Before leaving for my vacation to Ethiopia, which I will soon blog about, I had the pleasure of spending a week surrounded by talks of promoting discussion of various topics from witchcraft to stereotypes to sexual abuse. It is a topic important to me because the simple act of promoting discussion is what opens doors for action and change to be made. We cannot fix what we do not discuss.
I was honored to be part of the Secretariat for the 2nd International Conference in Africa on Child Sexual Abuse. The host organization was the one that I work for, AMPCAN, which financial support for the conference coming from our regional office in Kenya, Plan Ghana, and Plan Netherlands. From beginning the conference with a call from local students to help children in need, to the closing hopeful dance of the same students, it was three days of incredible discussion on many controversial and “taboo” topics. It was wonderful to see people from all different professions, some from the private and others from the public sector, as well as so many countries represented. Delegates came from all across the globe, from the U.S. to Madagascar to the U.K. It was a global showing for what is quite certainly a global affair. The presentations were thought-provoking and all conversations were in the spirit of sharing across countries and continents. There was also a strong spirit of sharing in the stories of those who were participating, which is probably one of the strongest tools of opening discussion on hard topics.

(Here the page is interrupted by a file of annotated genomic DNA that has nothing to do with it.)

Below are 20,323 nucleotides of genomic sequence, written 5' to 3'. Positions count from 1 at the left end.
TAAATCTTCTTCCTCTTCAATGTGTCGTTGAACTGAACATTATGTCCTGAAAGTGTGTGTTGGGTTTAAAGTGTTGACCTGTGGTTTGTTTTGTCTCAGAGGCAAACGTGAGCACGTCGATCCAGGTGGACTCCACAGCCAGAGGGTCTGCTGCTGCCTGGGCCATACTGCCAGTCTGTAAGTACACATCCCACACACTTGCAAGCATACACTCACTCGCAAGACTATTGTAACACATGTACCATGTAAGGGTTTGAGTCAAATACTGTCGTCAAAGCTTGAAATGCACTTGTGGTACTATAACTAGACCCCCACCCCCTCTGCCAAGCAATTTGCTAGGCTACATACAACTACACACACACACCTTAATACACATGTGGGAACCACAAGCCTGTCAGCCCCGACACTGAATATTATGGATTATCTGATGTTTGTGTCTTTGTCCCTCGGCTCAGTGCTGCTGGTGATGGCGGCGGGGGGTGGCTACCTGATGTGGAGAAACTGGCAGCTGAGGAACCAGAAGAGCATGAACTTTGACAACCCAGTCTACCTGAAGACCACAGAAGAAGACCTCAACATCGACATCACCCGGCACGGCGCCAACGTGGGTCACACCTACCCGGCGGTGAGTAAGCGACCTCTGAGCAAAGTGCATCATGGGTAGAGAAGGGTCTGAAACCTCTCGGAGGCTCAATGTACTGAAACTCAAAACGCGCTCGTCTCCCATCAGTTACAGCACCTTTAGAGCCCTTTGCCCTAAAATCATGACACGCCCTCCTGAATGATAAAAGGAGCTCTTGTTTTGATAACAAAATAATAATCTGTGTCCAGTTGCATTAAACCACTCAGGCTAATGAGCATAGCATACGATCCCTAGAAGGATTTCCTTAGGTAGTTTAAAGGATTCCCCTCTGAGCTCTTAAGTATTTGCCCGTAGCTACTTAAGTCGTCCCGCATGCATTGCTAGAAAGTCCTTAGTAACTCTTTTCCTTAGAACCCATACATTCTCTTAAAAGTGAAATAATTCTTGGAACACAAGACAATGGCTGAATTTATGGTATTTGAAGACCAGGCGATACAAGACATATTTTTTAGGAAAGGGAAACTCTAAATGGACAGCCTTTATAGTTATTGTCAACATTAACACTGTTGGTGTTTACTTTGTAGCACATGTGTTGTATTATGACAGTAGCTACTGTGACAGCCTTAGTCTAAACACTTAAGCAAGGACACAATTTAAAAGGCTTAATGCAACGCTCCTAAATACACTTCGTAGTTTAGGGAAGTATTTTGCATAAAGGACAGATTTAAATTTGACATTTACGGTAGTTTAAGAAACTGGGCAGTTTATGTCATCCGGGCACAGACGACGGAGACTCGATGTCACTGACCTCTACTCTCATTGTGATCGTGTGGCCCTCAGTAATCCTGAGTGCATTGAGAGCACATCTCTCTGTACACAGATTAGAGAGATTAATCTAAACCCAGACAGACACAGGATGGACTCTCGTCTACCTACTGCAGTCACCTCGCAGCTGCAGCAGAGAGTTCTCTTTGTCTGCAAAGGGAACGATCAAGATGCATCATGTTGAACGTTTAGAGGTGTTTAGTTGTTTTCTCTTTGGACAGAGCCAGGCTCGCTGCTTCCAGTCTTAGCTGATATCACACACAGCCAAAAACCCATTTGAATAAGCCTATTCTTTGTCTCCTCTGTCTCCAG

A woman from Nigeria told one story that I remember best from the conference. During the opening ceremony, she was invited to speak about her past. She bravely got up in front of a room full of strangers and opened up to us the honest and heartbreaking story of herself as a young girl who was almost destroyed by the years of sexual abuse at the hands of a respected family friend. When she got to the part about how the man gave her an abortion himself since he was a doctor when she got pregnant at 14, I could only grip my notepad and imagine the kind of pain one goes through in times such as those. That woman lives in a society in which telling a story like that one is not welcome. In fact, she said that her family basically disowned her when she told them what was going on. But she told it anyway. And that type of knowledge that the consequence of telling is less important than who she can help by sharing her story is what not just opens up the door to discussing such topics, but can physically knock it down.